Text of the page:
EDITORIAL: "Big John" Perdue Not as Big as He Thinks

EDITORIAL:  "Big John" Perdue Not as Big as He Thinks

A Putnam County lady recently introduced herself at a restaurant to John Perdue, State Treasurer and one of the several Democratic candidates for Governor.  After she told Perdue her name, she asked him for his.

"Why, I'm John Perdue!" the Treasurer boomed.  "Big John Perdue!"

The lady, who has since relayed this story to us, indicates that Perdue seemed in a state of amazement that this lady (or anyone?) would not instantly recognize him.

Now we need to say upfront that Perdue is not the only West Virginia politician who suffers from this delusion.  In fact, political leaders probably require more than their share of self-confidence to do what they do, namely interacting with the public regularly.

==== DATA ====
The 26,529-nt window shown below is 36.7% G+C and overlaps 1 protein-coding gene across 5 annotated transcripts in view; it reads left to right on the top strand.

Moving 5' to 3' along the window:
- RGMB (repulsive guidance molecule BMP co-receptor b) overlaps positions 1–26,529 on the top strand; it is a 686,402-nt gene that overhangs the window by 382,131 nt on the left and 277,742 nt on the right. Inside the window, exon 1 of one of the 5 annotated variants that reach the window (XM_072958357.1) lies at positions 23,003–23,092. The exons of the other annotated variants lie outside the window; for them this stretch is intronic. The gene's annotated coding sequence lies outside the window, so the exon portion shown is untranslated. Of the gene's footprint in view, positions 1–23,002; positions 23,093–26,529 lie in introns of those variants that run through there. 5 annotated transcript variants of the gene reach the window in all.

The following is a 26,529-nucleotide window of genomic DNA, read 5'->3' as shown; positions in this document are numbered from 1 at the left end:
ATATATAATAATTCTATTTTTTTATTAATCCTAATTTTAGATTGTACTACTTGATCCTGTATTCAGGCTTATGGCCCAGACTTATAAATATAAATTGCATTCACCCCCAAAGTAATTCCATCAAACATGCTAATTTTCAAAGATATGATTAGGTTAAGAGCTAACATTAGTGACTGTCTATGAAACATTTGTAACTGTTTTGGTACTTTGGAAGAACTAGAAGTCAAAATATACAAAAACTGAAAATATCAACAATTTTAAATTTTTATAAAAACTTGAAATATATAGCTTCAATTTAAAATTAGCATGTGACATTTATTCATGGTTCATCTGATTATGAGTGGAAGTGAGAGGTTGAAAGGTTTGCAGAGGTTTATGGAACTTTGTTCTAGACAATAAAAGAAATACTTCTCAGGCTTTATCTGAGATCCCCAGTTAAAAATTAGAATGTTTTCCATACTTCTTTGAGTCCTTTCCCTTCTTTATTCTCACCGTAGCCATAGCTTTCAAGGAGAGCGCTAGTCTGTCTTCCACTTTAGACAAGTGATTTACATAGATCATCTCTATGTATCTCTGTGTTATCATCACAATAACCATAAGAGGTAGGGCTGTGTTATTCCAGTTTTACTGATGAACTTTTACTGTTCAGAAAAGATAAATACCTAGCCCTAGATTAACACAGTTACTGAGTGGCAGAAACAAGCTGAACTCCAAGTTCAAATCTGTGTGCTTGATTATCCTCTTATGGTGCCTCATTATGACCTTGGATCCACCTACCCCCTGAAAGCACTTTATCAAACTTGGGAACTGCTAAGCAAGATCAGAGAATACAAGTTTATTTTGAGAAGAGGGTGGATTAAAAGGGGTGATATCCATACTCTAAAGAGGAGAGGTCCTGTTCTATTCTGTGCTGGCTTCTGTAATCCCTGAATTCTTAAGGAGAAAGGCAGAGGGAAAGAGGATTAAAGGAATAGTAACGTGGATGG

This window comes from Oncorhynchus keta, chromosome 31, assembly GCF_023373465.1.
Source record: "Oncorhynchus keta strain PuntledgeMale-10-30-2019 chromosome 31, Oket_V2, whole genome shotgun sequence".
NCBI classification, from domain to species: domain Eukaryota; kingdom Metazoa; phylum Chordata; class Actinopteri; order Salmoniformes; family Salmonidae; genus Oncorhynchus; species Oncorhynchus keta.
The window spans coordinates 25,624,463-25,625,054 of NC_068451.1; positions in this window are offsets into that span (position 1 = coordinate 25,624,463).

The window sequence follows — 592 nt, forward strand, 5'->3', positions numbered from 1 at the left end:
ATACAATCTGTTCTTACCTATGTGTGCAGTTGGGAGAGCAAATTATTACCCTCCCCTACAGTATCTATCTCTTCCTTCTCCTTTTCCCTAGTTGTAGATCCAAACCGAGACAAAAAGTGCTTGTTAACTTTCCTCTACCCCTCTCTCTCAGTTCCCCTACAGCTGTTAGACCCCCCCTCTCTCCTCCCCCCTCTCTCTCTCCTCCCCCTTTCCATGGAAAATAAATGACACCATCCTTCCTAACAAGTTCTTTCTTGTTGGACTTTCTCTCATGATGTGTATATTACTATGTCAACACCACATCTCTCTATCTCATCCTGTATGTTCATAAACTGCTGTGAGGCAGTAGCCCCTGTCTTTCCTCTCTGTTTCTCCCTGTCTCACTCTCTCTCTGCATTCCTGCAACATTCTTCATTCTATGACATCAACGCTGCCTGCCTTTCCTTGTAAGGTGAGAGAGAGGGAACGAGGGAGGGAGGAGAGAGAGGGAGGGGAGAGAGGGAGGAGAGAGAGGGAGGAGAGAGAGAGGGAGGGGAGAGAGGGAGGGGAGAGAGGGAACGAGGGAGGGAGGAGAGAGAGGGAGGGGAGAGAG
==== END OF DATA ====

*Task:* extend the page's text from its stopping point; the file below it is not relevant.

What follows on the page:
However, Perdue's remark to this polite lady from Putnam underscores the great need for our state's political leaders to get out and interact with the public--and not just during political season.  Except for the Governor, who is always in the news as a result of the natural duties of that office, very few West Virginians have frequent and direct contact with other state government officials.  At best, perhaps they know their local legislator.

But for politicians like John Perdue, surrounded at the capitol by his handpicked staff and some familiar faces in the capitol cafeteria or press room, a sense of one's fame apparently begins to settle in.  We hate to burst Perdue's bubble, but we would not be surprised if over half of the state employees who work at the statehouse recognize him, either.

Perdue is simply like many state officials: generally unknown among the public.  Unless Perdue can come up with a more compelling thesis for his campaign than his height, Big John is going to get to head back to his State Treasurer's office for another year.

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